German Maritime Museum

Michel Iffländer (GfG) / Universität Bremen

Storytime with: Sunhild Kleingärtner

Professor Sunhild Kleingärtner, Managing Director of the GMM and jointly appointed Professor of Maritime History and Maritime Archaeology at the University of Bremen

WHY does the German Maritime Museum collect old ships?

HERE’S WHY - A ship can be a haven of relaxation, a delivery vehicle, a warmonger, an emergency rescue service, a destroyer of the environment, or a repository of knowledge. But one thing is for certain: without ships, our world would be a different place. Ships are the drivers of movement – whether it’s people, goods, ideologies, or information. Ships bear witness to the passing of time, silent and yet communicative concurrently. That is why we explore them and their history – of humankind and the sea. Our exhibitions tell these stories.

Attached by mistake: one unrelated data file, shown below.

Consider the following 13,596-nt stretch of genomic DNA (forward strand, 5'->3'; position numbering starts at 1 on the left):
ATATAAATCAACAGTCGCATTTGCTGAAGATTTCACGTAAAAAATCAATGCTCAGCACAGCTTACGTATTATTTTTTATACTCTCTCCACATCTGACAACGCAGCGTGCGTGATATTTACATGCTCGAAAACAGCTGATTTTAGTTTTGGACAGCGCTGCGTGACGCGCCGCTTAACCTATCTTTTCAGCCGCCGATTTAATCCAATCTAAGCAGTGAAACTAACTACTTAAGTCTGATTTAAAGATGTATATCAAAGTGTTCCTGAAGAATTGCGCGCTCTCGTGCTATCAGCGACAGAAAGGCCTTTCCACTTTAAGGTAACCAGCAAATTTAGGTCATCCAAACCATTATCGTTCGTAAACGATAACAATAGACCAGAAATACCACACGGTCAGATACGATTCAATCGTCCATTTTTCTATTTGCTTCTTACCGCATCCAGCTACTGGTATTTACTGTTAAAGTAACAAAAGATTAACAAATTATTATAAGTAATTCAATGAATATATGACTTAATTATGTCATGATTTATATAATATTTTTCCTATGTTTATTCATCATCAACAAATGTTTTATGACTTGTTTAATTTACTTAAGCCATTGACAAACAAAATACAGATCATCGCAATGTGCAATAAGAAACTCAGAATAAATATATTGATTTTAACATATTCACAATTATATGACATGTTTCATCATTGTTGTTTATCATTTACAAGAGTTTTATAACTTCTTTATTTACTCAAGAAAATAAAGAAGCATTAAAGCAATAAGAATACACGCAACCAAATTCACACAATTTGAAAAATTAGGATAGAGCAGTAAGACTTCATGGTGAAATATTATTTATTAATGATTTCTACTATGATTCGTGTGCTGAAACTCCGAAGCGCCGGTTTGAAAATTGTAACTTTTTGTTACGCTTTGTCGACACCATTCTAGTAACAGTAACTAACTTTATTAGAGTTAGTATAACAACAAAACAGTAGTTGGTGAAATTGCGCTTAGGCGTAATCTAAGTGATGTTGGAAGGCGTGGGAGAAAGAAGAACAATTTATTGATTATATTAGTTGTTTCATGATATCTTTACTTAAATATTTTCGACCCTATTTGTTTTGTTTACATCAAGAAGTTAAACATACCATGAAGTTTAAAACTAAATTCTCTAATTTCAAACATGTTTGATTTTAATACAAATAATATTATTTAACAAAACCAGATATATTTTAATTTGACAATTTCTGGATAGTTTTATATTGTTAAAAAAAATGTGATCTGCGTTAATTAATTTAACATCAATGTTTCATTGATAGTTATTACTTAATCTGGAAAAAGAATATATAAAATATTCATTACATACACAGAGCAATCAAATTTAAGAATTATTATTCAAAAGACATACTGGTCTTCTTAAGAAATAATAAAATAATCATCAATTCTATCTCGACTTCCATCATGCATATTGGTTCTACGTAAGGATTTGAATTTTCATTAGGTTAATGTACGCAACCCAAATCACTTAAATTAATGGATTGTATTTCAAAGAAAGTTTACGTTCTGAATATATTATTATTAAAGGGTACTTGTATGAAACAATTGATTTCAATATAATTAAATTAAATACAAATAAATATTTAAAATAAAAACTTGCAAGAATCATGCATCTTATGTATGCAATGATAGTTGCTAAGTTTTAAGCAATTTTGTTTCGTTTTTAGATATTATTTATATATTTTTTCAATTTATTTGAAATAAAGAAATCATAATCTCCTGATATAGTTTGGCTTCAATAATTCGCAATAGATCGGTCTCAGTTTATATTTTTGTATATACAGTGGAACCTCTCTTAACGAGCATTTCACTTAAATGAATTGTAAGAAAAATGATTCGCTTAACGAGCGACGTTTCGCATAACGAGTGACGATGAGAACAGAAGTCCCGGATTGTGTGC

WHY is there a bit of the University of Bremen at the German Maritime Museum?

HERE’S WHY - Our museum was founded thanks to the discovery of a medieval cog during a harbor expansion in Bremen in 1962. The wreck raised many questions. What did it originally look like? Where did it come from? How can it be preserved? Research has been important to the GMM from the beginning. Today, we are part of the Leibniz Association as one of eight research museums, maintaining diverse relationships with other scientific institutions, such as within the U Bremen Research Alliance network. We have particularly close ties with the University of Bremen through two joint professorships, research projects, teaching assignments, and dissertations.